U.S. Army Operational Test Command brought together leaders and leading minds Thursday for the first ever Partnership Day on Fort Hood.
The unique networking-meets-future combat technology format braided together unexpected connections between some of the most varied disciplines, with guests hailing from diverse areas such as local high school educators, university professors, contractors and members of the Killeen Chamber of Commerce.
“This is really an opportunity to bring government, industry, academic experts, technical experts and business partners together to learn more about Operational Test Command. What we do to test new systems to put them in the hands of the soldiers across the Army. Looking at technical problems, training problems and how we hire the experts that we need to test these increasingly complex systems,” said John Deim, OTC executive director.
With the assistance of Lt. Col. Timothy J. Ferguson, commander of 2nd Battalion, 8th Calvary Regiment, 1st Brigade Combat Team, 1st Cavalry Division and his soldiers, guests got up close with military equipment such as M113 armored personnel carriers, Bradley Fighting Vechicles and M1A2 Abrams Tanks the unit used while on their recent rotation to Eastern Europe.
Also featured was the recently tested M1A2 Abrams Tank System Enhancement Package V3 (SepV3) from General Dynamics Land Systems, with improvements in power generation and distribution.
Nancy Duran, Killeen Independent School District’s chief college, career and military readiness officer, plans on using this experience to help further the opportunities for students getting ready to graduate.
“The Army has evolved and the technology in the Army has evolved. I think it’s important for our students to have an accurate picture of the workforce they’re going to be moving into and for us, as educators, to have that picture and to be able to know how to best prepare them for that challenge,” she said.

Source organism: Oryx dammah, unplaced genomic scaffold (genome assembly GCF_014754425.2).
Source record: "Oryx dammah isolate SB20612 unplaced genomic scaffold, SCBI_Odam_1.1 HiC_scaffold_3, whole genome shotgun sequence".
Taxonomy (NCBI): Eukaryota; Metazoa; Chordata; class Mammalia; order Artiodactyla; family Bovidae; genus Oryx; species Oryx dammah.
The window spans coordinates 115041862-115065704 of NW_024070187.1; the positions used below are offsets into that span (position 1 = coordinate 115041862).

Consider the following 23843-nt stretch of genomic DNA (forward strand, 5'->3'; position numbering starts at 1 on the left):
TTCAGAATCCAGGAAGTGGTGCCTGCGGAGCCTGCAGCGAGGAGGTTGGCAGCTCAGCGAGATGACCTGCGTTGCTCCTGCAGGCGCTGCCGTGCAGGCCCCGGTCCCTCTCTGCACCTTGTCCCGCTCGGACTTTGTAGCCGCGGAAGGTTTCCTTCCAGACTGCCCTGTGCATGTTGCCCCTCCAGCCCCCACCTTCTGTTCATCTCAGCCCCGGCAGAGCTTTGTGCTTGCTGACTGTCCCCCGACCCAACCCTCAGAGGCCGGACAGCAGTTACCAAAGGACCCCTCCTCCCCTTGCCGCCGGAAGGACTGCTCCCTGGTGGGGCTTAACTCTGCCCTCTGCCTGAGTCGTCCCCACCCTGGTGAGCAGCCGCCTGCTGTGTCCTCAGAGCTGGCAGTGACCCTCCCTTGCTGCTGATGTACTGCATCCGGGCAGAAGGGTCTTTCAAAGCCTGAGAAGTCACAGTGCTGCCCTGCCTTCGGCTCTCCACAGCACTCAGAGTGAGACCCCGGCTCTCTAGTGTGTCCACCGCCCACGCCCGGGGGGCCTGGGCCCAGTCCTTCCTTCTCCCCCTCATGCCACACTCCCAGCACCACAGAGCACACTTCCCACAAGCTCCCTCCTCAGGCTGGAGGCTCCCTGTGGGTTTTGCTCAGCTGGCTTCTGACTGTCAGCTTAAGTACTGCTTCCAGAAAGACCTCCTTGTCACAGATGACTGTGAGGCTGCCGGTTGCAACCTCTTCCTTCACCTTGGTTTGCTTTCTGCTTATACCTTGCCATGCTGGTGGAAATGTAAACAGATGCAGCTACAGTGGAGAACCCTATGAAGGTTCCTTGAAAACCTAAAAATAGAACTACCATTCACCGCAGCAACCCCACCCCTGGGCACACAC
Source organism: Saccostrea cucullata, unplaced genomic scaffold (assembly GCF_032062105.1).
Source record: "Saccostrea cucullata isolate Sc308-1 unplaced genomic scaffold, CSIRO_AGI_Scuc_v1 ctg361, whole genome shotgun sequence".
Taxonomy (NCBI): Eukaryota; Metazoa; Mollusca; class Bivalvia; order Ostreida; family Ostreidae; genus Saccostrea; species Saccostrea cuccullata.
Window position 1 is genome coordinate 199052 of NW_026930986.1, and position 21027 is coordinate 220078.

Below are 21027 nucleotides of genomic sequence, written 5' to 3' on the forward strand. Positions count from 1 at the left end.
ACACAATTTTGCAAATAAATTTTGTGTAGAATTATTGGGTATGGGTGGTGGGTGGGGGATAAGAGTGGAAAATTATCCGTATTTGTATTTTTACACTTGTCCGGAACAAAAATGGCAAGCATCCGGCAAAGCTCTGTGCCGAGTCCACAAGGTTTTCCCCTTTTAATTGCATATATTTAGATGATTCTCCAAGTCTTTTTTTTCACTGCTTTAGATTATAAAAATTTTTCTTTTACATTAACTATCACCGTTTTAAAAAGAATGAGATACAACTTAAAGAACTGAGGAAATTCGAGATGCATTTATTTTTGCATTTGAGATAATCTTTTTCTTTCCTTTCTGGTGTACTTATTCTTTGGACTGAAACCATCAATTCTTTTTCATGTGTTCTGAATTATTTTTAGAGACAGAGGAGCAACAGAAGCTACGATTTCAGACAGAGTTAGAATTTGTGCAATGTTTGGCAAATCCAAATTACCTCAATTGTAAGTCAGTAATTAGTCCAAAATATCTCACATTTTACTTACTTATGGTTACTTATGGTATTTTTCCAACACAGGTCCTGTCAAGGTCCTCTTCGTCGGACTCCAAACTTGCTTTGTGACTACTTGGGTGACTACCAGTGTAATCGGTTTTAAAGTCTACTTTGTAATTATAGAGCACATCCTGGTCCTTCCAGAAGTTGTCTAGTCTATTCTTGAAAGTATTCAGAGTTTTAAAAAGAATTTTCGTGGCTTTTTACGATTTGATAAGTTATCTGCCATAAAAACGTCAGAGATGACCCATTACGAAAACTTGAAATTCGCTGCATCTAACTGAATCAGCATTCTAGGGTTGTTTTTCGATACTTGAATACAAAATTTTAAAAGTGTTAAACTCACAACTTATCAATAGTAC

Keith Biggers, director of computing and information technology at Texas A&M, knows just how much these types of partnerships are mutually beneficial. Texas A&M’s Process-Oriented Data Visualization (ProDV) software helps Operational Test Command improve testing and discover the unexpected when it comes to the extremely large and diverse collections of data that comes with being in the field. While at the same time, the partnership gave Texas A&M students valuable hands-on experience.
“We learn a lot about what the needs for Operational Test Command are here and how some of the technology we are developing can help better support those needs,” said Biggers. “Plus, getting to see the equipment and how it’s used provides another level of understand on what you see on the other end.”
Officials at Operational Test Command hope events like the Partnership Day not only increase understanding, but also interest and engagement with educators and contractors, with plans already underway to follow up with tours of the Virtual University Research Park and the Army Technology Integration Center.
“Hopefully, everyone left with a better understanding of operational testing,” said Command Sgt. Maj. William A. Justice, the command’s senior enlisted advisor. “Because at the end of the day, that is what we are about — ensuring that the soldier gets the best piece of equipment that we can possibly get them.”